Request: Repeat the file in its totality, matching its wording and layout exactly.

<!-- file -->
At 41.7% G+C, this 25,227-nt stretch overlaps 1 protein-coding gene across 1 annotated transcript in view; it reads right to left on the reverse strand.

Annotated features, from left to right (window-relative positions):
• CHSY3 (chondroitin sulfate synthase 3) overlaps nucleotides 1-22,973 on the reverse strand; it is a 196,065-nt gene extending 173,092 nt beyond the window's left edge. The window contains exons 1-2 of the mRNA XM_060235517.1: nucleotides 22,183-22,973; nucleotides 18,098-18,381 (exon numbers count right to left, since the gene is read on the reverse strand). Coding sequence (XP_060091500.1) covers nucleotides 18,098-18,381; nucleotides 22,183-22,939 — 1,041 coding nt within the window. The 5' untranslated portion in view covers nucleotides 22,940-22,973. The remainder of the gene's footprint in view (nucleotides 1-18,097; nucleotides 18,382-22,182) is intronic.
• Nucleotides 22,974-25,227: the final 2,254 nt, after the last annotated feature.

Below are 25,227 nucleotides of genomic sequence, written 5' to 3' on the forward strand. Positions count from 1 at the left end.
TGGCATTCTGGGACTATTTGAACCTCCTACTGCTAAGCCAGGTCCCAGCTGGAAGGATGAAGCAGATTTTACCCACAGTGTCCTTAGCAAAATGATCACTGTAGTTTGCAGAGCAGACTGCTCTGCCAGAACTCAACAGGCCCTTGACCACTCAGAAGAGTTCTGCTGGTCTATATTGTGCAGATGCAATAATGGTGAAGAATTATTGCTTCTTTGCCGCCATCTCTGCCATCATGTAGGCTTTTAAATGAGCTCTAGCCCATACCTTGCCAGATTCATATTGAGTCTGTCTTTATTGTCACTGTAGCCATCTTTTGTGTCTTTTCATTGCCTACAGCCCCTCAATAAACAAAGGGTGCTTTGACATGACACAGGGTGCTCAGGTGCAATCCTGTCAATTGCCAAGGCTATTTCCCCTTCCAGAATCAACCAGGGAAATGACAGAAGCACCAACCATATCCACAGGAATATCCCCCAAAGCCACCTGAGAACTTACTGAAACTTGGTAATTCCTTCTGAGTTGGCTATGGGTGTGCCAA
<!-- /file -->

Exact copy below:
At 41.7% G+C, this 25,227-nt stretch overlaps 1 protein-coding gene across 1 annotated transcript in view; it reads right to left on the reverse strand.

Annotated features, from left to right (window-relative positions):
• CHSY3 (chondroitin sulfate synthase 3) overlaps nucleotides 1-22,973 on the reverse strand; it is a 196,065-nt gene extending 173,092 nt beyond the window's left edge. The window contains exons 1-2 of the mRNA XM_060235517.1: nucleotides 22,183-22,973; nucleotides 18,098-18,381 (exon numbers count right to left, since the gene is read on the reverse strand). Coding sequence (XP_060091500.1) covers nucleotides 18,098-18,381; nucleotides 22,183-22,939 — 1,041 coding nt within the window. The 5' untranslated portion in view covers nucleotides 22,940-22,973. The remainder of the gene's footprint in view (nucleotides 1-18,097; nucleotides 18,382-22,182) is intronic.
• Nucleotides 22,974-25,227: the final 2,254 nt, after the last annotated feature.

Below are 25,227 nucleotides of genomic sequence, written 5' to 3' on the forward strand. Positions count from 1 at the left end.
TGGCATTCTGGGACTATTTGAACCTCCTACTGCTAAGCCAGGTCCCAGCTGGAAGGATGAAGCAGATTTTACCCACAGTGTCCTTAGCAAAATGATCACTGTAGTTTGCAGAGCAGACTGCTCTGCCAGAACTCAACAGGCCCTTGACCACTCAGAAGAGTTCTGCTGGTCTATATTGTGCAGATGCAATAATGGTGAAGAATTATTGCTTCTTTGCCGCCATCTCTGCCATCATGTAGGCTTTTAAATGAGCTCTAGCCCATACCTTGCCAGATTCATATTGAGTCTGTCTTTATTGTCACTGTAGCCATCTTTTGTGTCTTTTCATTGCCTACAGCCCCTCAATAAACAAAGGGTGCTTTGACATGACACAGGGTGCTCAGGTGCAATCCTGTCAATTGCCAAGGCTATTTCCCCTTCCAGAATCAACCAGGGAAATGACAGAAGCACCAACCATATCCACAGGAATATCCCCCAAAGCCACCTGAGAACTTACTGAAACTTGGTAATTCCTTCTGAGTTGGCTATGGGTGTGCCAA